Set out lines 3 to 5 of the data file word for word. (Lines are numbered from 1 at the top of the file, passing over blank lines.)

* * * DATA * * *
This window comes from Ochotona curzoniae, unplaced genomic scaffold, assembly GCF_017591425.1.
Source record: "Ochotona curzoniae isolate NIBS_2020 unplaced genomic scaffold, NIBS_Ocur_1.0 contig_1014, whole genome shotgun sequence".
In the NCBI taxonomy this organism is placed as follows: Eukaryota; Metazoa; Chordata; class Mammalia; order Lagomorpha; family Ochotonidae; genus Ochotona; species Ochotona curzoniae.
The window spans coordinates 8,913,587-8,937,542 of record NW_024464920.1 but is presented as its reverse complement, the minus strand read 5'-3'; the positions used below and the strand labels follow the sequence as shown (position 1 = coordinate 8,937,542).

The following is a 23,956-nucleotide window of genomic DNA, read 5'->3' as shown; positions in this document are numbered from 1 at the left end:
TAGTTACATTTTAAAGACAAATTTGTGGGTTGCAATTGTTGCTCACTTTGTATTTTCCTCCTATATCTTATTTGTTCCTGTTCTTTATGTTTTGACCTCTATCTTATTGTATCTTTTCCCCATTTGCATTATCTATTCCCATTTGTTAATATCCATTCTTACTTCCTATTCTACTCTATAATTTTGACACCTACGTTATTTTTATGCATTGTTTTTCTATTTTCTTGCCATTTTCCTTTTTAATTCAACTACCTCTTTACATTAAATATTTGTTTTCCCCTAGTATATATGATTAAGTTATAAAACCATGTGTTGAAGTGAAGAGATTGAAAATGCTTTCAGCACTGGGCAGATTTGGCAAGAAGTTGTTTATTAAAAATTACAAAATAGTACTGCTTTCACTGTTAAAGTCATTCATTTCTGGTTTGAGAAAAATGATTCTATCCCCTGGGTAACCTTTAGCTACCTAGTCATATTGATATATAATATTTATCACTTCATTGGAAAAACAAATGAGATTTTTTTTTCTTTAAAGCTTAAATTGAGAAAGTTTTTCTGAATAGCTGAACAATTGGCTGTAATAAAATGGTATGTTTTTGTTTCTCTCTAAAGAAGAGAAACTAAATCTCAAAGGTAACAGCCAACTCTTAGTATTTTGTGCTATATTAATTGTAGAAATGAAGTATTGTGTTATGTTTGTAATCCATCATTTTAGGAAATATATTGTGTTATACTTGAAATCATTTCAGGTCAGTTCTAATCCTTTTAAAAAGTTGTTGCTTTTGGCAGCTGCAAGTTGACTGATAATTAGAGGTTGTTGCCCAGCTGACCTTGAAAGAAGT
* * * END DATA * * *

In the NCBI taxonomy this organism is placed as follows: Eukaryota; Metazoa; Chordata; class Mammalia; order Lagomorpha; family Ochotonidae; genus Ochotona; species Ochotona curzoniae.
The window spans coordinates 8,913,587-8,937,542 of record NW_024464920.1 but is presented as its reverse complement, the minus strand read 5'-3'; the positions used below and the strand labels follow the sequence as shown (position 1 = coordinate 8,937,542).

The following is a 23,956-nucleotide window of genomic DNA, read 5'->3' as shown; positions in this document are numbered from 1 at the left end: